One in the general service of another may be transferred for specific service to a third person, who, with respect to that service, assumes all legal consequences of the new relationship. To determine in a given case, where a servant is occupying this dual relationship, to which the master's liability attaches, inquiry must be made as to whose work is being performed. This question is usually answered by ascertaining who has the power to control and direct the servant in the performance of the work, or under whose supervision and to whom is the servant directly responsible for the specific work that he is engaged in performing. See Standard Oil Company v. Anderson, 212 U.S. 215. A typical case may be found in McNamara v. Peipzig, 227 N.Y. 291, 125 N.E. 244.
Caution must be given and care should be taken not to confuse cases like the instant one with those decided by this court where the owner lends his car and chauffeur to another or where the hiring is no part of the owner's regular business, or where the user of the car supplies his own driver. Other illustrations might also be given.
It follows from what we have just said and from the evidence which we hereafter quote, that where one is engaged in the business of "hiring out" trucks, and furnishing a driver as part of the hiring, when an accident happens in the course of that hiring the owner of the truck is liable in damages. The presumption is that if the injury happened while the driver was operating the truck, it was in the original master's business, as it occurred in doing the specific thing the driver was engaged by the owner to do, and to whom the driver was directly responsible. Like all presumptions of fact, it may be rebutted. But this rebuttal is not conclusively shown from the testimony in this record. Indeed, the contest seems to have been waged about the identity of the renter. In the light of plaintiff's evidence, recited below, this is immaterial; whether the truck was hired to Divine, or to Divine through Burns, or to Burns, would not control appellee's liability; nor is it important, since appellee admits he leased the truck to another and the accident happened at the time the truck was in attendance at the work for which leased. Appellee's driver was operating the truck when the man was struck; the accident occurred in the master's business. Of course this state of facts did not preclude defendant from showing the accident happened while the driver was acting under specific orders of the lessee, or the latter had interfered with the control, operation and management of the car. Every exculpatory defense was available to defendant, but the court below was in error, after plaintiff made out a prima facia case, in withdrawing it from the jury. The evidence particularly bearing upon what we have just discussed is as follows, defendant being on the stand: "Q. You said you had three trucks upon this job. You are in the truck business, that is, to keep trucks and work them out, do you not? A. Coal business is my regular business. Q. But you do keep trucks and work them out. A. Yes, sir. Q. You have fellows in charge of them? A. Charge of the trucks, yes, sir. Q. And on this occasion, on this particular truck you had Earl Proven in charge? A. Yes, sir. Q. And you say he had been in your employ since July or the first of August of that year? A. Yes, sir. Q. And he was working the truck on the job when you say you were here on one or two occasions? A. Yes, sir. Q. And you have been asked whether you had any interest in the hauling of this material or in the business up here and you said none other than the pay of your truck You had hired your truck out. That was right, was it? A. Yes, sir. Q. You mean that you were not interested in the Divine contract? A. Yes, sir. Q. You were getting your pay, however, from Mr. Divine? A. From Mr. Burns. Q. But the pay came from Mr. Divine? A. Yes, sir. I don't know where it come from. I got my pay from Mr. Burns. Q. After the truck was damaged here by this collision, what was done with the truck? A. The truck was taken to this garage here in Kerrtown and repaired." It follows therefore that the court erred in holding the presumption that the truck was being used in the business of the employer was completely overthrown. The business of the employer included the operation and driving of the car while engaged in the service for which leased.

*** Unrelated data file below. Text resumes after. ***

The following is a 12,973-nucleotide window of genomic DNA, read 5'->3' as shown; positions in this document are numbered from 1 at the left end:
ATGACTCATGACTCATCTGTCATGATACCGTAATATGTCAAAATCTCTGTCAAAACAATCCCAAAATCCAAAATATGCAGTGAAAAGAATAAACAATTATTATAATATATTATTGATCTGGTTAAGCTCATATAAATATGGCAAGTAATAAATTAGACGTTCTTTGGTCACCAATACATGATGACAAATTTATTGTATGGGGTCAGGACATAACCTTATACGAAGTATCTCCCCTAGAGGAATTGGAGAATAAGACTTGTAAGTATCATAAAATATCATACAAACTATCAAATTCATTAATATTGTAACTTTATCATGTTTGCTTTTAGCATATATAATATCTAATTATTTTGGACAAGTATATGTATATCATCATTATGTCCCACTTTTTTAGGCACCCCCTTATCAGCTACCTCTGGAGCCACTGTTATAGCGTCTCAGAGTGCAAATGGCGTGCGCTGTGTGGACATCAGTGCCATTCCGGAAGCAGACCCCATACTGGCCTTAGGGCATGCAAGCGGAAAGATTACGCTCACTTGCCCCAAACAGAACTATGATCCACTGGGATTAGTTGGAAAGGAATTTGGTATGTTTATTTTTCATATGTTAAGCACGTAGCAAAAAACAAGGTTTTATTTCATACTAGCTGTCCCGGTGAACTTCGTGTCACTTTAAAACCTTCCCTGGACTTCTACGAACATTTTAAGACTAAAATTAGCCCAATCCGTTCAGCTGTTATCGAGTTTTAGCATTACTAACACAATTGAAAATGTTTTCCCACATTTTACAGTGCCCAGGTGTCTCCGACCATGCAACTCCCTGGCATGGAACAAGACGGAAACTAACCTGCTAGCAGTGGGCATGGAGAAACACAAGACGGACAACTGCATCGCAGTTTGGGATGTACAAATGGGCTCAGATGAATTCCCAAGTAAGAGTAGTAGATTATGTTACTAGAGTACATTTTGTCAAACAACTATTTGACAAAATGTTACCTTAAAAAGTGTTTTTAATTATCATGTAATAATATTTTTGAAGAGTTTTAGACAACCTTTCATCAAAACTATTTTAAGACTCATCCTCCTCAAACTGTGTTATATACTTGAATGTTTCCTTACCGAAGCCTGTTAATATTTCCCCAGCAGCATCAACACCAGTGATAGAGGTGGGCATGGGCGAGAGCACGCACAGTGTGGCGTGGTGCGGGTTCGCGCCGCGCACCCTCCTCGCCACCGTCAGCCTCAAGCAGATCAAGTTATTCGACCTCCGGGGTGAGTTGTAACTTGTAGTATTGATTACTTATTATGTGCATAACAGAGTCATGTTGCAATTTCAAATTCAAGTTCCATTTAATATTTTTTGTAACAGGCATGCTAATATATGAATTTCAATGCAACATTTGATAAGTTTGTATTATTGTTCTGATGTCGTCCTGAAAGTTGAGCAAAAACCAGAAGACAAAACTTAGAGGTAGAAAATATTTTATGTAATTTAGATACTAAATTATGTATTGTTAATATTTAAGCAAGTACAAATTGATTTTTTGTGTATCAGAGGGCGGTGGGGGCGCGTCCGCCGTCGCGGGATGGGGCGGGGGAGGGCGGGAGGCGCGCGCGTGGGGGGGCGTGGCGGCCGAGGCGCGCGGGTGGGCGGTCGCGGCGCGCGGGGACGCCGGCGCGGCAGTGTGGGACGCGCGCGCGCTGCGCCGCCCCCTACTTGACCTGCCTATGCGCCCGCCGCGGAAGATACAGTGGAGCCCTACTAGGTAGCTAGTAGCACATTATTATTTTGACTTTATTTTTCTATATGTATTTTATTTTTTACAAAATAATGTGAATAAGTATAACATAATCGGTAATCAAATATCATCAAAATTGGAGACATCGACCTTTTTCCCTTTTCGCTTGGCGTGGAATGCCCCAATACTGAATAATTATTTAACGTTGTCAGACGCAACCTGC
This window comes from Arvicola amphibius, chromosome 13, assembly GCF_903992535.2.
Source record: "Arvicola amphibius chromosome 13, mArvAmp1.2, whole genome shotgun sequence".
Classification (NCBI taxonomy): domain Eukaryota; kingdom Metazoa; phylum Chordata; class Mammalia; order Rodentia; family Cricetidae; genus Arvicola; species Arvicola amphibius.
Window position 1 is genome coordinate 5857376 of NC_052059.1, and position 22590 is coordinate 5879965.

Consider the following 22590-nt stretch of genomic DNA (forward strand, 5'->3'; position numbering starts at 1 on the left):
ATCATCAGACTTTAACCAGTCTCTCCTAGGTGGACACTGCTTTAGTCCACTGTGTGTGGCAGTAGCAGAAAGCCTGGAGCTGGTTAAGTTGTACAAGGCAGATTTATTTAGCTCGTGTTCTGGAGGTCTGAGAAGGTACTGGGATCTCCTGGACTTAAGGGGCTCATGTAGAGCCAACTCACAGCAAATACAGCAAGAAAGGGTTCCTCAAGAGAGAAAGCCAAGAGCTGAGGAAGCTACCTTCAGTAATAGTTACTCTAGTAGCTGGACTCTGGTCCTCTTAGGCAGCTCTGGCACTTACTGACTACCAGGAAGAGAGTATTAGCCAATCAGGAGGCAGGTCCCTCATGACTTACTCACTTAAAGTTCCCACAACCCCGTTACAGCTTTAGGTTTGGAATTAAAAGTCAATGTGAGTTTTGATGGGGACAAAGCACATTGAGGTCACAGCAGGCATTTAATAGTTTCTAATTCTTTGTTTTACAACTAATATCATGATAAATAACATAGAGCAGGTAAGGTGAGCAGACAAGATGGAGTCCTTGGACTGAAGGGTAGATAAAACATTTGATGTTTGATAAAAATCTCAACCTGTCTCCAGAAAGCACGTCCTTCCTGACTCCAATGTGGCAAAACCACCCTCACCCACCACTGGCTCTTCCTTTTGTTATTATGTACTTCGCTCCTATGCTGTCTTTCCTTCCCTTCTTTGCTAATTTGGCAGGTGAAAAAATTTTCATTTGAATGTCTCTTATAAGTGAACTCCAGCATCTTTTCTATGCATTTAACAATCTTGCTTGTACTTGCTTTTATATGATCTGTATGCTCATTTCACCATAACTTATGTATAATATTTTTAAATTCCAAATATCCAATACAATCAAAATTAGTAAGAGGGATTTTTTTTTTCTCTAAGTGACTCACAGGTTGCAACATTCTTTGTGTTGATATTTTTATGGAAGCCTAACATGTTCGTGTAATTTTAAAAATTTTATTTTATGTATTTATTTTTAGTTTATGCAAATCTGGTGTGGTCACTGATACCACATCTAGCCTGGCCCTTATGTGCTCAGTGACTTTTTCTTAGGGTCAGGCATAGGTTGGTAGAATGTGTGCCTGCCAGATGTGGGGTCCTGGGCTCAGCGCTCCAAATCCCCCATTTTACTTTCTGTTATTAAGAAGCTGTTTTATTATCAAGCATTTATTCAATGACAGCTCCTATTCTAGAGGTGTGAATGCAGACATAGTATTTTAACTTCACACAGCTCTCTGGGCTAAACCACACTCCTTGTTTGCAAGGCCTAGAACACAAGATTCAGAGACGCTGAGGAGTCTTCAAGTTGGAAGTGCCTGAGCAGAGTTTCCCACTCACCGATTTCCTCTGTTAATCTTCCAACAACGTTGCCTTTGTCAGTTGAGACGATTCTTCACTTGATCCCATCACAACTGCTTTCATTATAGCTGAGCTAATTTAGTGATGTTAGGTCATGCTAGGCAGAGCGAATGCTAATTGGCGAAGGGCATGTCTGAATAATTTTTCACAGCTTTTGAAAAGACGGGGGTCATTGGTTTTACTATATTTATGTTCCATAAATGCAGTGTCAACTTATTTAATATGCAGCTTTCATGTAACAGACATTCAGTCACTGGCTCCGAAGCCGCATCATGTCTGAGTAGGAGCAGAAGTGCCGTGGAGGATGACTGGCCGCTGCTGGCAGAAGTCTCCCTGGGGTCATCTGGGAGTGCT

Judgment reversed, and a new venire awarded.